While we certainly are dealing with the challenges that this economy is throwing at us, we are well-capitalized and expect to remain that way. Bankrate.com is a well-respected resource. In our case, however, their ratings formula does not appear to be capturing our essence.

Bankrate.com is a website which, among other things, produces a rating for each financial institution in the country. Although we do not know exactly how they calculate their rating, they apparently use publicly-available information and put in into their formula. For the quarter ending September 30, 2009, Verity received a low rating.

Should anyone be concerned about this? I don’t think so.

Our country is going through a difficult economy, with lots of unemployment. In addition, housing values have fallen considerably. We have been very aggressive in working with members so that they can remain in their homes while continuing to make their loan payments. Many of these workouts result in a change in the payment amount and so we must report them as delinquent loans. It appears that the formula used by Bankrate.com assumes that all of these loans are “non-performing”. The amount of these loans for Verity has climbed over the last year due to our philosophy that it is better both for Verity and our members to show flexibility with our members.

We believe that the way we have done things will result in more loans being paid as agreed over the long term. So far, this has proven to be true. In the meantime, we must follow the rules and record these loans as delinquent. We intend to continue this practice.

In an explanation of their ratings system, Bankrate mentions that the operating strategies of each individual financial institution “may lead to ratings that are not truly reflective of an individual institution’s financial situation”. We believe this to be the case with Verity. While we certainly are dealing with the challenges that this economy is throwing at us, we are well-capitalized and expect to remain that way. Bankrate.com is a well-respected resource. In our case, however, their ratings formula does not appear to be capturing our essence.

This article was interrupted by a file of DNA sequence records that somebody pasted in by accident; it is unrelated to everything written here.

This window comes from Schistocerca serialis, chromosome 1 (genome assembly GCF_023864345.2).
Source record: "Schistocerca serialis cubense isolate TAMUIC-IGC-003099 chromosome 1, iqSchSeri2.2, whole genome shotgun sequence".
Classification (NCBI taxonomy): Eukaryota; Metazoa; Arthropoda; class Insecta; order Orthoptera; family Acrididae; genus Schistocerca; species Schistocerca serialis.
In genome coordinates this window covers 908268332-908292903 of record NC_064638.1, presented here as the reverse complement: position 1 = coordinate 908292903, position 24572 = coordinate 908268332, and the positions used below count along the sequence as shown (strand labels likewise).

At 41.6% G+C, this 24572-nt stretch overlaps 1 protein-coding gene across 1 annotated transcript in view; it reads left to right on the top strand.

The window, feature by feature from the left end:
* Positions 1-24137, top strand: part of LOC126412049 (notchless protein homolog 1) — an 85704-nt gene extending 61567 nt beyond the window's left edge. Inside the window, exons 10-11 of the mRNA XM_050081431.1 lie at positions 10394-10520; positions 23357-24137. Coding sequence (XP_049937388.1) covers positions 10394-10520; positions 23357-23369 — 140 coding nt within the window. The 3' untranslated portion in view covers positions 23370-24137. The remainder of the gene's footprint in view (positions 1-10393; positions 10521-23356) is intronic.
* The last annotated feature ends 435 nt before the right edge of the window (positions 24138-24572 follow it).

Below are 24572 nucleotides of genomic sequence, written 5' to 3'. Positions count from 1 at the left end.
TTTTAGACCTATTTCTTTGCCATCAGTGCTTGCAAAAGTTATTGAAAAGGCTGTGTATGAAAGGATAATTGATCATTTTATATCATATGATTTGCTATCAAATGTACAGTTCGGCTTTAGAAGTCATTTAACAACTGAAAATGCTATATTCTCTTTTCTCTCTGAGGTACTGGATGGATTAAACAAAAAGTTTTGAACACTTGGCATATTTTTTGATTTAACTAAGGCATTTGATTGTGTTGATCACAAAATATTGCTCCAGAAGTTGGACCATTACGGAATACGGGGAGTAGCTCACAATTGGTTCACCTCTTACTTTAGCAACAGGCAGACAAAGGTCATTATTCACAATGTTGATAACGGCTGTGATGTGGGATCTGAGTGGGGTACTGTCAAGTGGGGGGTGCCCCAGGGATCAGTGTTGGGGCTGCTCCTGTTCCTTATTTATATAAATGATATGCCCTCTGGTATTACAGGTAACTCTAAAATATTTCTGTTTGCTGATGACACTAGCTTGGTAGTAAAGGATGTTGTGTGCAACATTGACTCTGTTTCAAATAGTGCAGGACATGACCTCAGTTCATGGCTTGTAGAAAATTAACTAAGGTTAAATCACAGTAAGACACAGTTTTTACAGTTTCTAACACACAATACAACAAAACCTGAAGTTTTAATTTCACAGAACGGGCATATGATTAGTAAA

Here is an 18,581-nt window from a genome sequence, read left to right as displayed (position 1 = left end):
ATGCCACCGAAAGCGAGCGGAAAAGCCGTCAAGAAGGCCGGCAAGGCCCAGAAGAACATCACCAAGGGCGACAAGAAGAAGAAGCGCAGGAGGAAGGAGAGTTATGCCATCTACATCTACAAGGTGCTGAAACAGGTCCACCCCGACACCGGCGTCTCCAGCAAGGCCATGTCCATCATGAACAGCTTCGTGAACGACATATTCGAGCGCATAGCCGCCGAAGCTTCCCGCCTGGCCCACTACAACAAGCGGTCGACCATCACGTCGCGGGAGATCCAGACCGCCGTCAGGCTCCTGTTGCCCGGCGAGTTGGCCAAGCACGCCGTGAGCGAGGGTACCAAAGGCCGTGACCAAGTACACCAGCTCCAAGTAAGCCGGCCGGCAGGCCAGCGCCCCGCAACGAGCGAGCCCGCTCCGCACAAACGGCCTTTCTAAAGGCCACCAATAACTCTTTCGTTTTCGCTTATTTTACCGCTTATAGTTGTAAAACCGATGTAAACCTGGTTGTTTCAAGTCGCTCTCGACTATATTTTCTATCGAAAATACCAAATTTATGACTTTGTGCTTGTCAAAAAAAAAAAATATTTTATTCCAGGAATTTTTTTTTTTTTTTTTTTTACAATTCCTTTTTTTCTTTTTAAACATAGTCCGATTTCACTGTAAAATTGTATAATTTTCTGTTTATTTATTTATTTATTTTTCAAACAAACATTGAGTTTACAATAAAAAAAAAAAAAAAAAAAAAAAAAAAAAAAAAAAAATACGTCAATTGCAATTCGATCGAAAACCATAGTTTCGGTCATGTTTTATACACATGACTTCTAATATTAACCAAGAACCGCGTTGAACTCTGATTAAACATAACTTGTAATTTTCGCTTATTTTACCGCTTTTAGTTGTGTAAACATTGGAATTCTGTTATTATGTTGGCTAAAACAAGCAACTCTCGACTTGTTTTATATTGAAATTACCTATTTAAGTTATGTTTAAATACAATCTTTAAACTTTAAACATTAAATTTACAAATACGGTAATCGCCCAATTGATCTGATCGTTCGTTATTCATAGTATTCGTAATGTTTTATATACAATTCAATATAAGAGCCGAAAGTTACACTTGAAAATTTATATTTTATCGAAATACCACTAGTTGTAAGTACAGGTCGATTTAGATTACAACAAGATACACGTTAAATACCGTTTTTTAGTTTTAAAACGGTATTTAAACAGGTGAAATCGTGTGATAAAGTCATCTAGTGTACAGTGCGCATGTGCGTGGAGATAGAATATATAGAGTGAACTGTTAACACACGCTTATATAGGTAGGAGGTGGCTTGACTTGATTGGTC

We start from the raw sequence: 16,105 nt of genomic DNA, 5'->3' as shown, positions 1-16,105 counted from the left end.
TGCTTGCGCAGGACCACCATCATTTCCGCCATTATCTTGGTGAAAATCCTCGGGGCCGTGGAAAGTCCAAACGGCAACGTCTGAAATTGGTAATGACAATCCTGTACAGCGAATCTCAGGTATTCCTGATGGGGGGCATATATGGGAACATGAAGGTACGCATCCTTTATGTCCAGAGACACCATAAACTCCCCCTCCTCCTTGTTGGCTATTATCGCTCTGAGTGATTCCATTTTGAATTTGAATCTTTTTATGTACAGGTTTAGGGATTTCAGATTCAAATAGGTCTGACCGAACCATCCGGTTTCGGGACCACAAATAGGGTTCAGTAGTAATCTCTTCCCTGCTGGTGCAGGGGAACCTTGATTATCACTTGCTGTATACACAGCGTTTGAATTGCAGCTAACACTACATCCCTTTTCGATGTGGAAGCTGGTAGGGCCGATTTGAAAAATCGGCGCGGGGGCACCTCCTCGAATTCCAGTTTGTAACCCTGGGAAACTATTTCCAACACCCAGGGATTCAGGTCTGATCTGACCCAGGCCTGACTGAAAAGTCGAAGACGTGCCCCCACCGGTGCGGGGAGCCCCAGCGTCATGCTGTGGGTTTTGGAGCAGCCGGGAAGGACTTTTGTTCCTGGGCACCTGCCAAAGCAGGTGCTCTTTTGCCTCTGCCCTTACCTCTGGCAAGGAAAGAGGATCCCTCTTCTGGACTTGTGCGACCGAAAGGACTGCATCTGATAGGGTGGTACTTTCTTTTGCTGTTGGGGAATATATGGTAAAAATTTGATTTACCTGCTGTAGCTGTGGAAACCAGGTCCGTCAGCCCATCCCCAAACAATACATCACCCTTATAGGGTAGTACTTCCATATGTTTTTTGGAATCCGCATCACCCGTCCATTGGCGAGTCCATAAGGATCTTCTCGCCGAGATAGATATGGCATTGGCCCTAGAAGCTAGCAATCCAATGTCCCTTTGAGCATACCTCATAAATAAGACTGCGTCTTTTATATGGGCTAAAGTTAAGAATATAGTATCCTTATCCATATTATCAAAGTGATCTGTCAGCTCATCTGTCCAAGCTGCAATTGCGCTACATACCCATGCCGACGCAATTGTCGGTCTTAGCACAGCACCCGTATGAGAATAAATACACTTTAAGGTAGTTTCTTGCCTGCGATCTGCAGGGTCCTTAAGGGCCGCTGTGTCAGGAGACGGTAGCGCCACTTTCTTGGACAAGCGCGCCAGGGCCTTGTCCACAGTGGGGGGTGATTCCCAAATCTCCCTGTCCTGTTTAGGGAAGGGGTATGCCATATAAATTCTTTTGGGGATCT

William R. Hayes

No biography available for this author.

7 Responses

  1. matthew says:

    Fair enough, I still have supreme confidence.

  2. Colin Henderson says:

    This is a fascinating post for me that sits right on the cusp of the changes in the pre crisis/ post crisis world.

    The fascinating aspect lies in the shifts within and across countries, and open versus closed communication.

    The traditional measurements that the Bankrates of the world are using will not accommodate nor take into account these shifts. I had not noticed their bank rating system before but now that I look at it I have more questions than answers. Why is Citi a 3 star with 15:1 debt to equity (feb 2010)? Who has greater chance of survival between Cit and Verity one might ask.

    Anyhow having followed Verity from a distance, because of Shari’s work for years now, tells me you are on the right track.

  3. Thomas says:

    I’ve banked here (NWFCU/Verity) since 1985 and I still have faith. Member services have always been awesome! The way that the FED has calculated reserve requirements does not always reflect the strength of an institution. Keep on keeping on!

  4. Dave says:

    I’ll bet that other banks that are now out of business said similar things as their ratings went to zero. There’s no information here about why Bankrate has gotten it wrong which should make you a little nervous. Makes me a little nervous. BECU here I come.

  5. Chris says:

    I’d like to see the actual numbers.

    At a Verity CU member meeting before this recent banking crisis, the mortgage defaults were put to the membership as normal business, which, by the faces of many members, didn’t wash. One of the staff then stated how most of the bad loans were being sold before they became a problem—for who? But Verity CU was having financial problems then, and at least partly because of those loan defaults. Fast forwarding to now, the financial world is in much worse shape. So without actual numbers, Bill’s response just sounds like poop.

  6. William R. Hayes says:

    We continue to acknowledge that we, like all other financial institutions, are concerned about how the economy is effecting mortgage losses. However, even with if our loan losses get somewhat worse, we will remain well-capitalized

  7. James says:

    This looks like a pretty thorough rundown of the numbers. FYI Not sure what it all means but I am sure there is a lot of bad debt out there.

    http://www.creditunions.com/Data/Cusearch/5300.aspx?rpt=99&id=14198&cycle=20094

    http://www.creditunions.com/Data/Cusearch/default.aspx?id=14198

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